Sharon Bronson assured Ajo area residents that she will do what she can to see that the "ranch roads" are maintained by the county. The road maintenance was done with the recommendation of the former supervisor, but can no longer be done. Bronson said she would try to "bring all the players together in December." The reaction of area residents was mixed. Western Pima County Community Council held election for six members of its board. Elected were Eric Marcus, Marty Branson, Dianne Gallerani, and Artie Julander.
 Ryan Orr's Eagle Scout project involved desert cleanup in the areas around Field Tank and Bob's Tank. Orr said Scouts collected about 400 pounds of trash.
 The Ajo school's drama presentation "My Cousin Lino" was put on at Dicus Auditorium the same week the Ajo Community Players presented "Spirit" at Curley School Auditorium. There was plenty of interest and large audiences enjoyed both groups’ performances.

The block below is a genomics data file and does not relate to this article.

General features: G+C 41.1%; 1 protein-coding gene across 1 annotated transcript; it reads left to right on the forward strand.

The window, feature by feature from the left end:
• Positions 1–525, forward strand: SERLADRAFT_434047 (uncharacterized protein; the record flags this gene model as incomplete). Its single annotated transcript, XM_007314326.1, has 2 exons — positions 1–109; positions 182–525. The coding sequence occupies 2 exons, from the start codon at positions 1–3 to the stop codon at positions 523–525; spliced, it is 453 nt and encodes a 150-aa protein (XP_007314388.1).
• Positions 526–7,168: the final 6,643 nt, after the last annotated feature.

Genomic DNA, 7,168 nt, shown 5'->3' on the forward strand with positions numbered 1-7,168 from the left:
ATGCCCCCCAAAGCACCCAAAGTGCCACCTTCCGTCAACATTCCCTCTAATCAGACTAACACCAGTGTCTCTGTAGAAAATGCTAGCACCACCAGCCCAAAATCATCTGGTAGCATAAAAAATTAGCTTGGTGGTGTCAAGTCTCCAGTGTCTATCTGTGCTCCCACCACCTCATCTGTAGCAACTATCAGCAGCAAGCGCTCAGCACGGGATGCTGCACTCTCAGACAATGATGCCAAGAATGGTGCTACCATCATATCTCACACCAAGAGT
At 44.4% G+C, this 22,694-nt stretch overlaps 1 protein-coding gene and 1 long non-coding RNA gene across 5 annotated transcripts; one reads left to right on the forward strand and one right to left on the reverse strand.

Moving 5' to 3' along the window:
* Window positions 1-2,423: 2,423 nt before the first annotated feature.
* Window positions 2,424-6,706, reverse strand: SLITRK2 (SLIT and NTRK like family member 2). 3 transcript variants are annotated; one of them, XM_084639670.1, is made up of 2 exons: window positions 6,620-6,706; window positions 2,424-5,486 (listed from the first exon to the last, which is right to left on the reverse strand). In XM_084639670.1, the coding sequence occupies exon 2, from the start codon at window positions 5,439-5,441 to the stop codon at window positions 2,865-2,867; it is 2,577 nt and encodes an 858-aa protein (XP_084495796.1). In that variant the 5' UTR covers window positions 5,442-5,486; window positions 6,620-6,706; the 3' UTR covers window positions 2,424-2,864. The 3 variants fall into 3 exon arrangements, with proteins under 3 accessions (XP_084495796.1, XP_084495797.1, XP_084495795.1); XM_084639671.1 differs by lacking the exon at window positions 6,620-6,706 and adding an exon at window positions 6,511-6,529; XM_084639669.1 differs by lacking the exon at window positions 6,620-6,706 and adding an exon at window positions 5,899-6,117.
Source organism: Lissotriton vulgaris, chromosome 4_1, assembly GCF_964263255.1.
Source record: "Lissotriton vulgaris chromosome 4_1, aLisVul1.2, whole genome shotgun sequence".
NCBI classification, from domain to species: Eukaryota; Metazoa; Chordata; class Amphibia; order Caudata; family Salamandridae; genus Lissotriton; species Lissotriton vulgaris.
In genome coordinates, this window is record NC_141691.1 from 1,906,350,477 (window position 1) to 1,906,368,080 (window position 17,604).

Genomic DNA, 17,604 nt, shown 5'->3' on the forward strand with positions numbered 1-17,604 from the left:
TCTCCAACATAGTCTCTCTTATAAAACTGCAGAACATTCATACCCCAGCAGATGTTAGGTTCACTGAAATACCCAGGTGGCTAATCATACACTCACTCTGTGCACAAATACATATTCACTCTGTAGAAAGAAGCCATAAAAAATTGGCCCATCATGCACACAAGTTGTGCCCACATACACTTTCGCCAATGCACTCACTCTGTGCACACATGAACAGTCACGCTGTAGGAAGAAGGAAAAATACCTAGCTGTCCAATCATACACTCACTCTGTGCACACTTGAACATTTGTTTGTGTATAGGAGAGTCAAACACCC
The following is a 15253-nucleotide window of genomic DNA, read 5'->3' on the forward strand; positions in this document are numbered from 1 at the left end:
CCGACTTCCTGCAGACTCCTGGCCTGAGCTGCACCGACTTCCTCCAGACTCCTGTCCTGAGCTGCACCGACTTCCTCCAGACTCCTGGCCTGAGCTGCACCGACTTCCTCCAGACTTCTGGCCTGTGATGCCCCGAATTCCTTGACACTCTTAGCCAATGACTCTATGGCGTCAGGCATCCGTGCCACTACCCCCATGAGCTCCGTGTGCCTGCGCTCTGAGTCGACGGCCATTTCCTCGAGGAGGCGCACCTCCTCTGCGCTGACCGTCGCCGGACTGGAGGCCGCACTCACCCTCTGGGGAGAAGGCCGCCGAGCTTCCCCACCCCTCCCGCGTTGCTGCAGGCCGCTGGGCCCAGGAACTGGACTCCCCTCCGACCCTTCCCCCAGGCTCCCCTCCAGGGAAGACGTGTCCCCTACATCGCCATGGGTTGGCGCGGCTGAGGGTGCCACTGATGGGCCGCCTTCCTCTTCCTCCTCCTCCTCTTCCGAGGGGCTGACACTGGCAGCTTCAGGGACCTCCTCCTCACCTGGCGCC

An announcement was made that the "Company Store" is closing. After 80 years, Phelps Dodge Mining Company has decided that it no longer wants to be in the grocery business. However, their stores in Morenci, Arizona, and Playas, New Mexico, will remain open.
 Education Week events organized by the Education Association of Ajo included students in all grades and a variety of activities.
 Fire destroyed the rented home of Sergio & Pili (Alegria) Mariscales and family on November 22. They spent Thanksgiving grateful for the fact that none of the family was hurt.
 Stella Krznarich was presented a 30-year pin by postmaster Robert Rose in November, but actually celebrated her 30th year on December 2.